surfboard stacking


Diversion in which surfers lash down as many surfboards as possible to the roof of a car. As it originated in Southern California, board-stacking involved bodies as well as boards. "Larry Stephens of Dana Point," as noted in a Surfer magazine caption next to a black-and-white photo of a parked wood-paneled Country Squire, "challenges anyone to produce a picture of a surf car with more boards than this. Total sticks on the roof: 9! Bodies in the car: 10!"

There were challengers in early 1962, one from Malibu and another from Fullerton, each with 13 boards and 13 surfers. Australia checked in before the year was out, with a group from Southern Australia loading 14 boards and 15 surfers, and a Brisbane entry coming in at 22 and 22. The year ended with a group from San Diego, California, loading 32 boards, 35 surfers, and a dog.

Board-stacking disappeared for more than 15 years, then returned, with modifications, in 1978. The game now was boards only; onboard surfers (and pets) counted for nothing. Furthermore, the board-loaded car had to be driven a short distance under its own power. Former U.S. surfing champion Corky Carroll stacked 40 boards on a customized VW Bug in 1978 and did the requisite drive. The following year, surfers from Byron Bay, Australia, piled 60 boards atop a Morris Minor. In 1981, in the Malibu parking lot, 72 boards were loaded onto an American-made sedan (model unknown), but as Surfing magazine noted, the car "was sitting on its differential and oilpan." The entry was disqualified.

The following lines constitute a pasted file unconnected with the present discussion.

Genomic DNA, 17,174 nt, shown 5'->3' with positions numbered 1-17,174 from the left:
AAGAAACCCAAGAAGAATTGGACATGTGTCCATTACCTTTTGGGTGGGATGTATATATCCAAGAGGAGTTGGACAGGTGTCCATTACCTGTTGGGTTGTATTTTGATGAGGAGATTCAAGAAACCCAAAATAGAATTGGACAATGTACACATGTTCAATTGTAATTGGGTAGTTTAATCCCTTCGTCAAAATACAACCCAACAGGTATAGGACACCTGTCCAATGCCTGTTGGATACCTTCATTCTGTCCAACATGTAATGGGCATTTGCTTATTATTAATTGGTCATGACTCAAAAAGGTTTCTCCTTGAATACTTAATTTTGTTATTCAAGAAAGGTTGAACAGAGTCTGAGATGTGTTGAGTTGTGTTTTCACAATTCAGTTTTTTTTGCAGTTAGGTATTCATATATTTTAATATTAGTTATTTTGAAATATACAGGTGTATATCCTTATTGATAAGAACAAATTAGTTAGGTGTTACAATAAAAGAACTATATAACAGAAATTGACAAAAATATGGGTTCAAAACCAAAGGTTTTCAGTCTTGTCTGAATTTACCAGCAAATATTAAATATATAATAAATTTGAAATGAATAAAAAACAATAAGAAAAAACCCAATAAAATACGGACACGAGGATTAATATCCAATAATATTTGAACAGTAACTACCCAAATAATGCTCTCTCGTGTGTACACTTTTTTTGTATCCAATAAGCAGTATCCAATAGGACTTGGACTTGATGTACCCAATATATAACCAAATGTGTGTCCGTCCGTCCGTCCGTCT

Surf instructors at San Diego's Mission Bay Aquatic Center made a strong bid in 1988, with 115 boards loaded onto a Plymouth Galaxy 500. There was general agreement by this time that the board-stacked car had to be driven for 100 feet with no dropped boards, and that all structural support had to originate from the roof of the vehicle.  Close scrutiny of the Aquatic Center's entry showed that a board had been propped sideways on the Galaxy's trunk, providing a disqualifying support strut. Again, no record. Three months later the Aquatic Center was back with a perfectly executed 141-board effort.

In 1998, a group from Santa Barbara, California, thatched together 282 boards on top of a Humvee—doubling the record—smoothly drove 100 feet across the Rincon parking lot, and apparently brought the game to an end. No attempts at the record have since been made.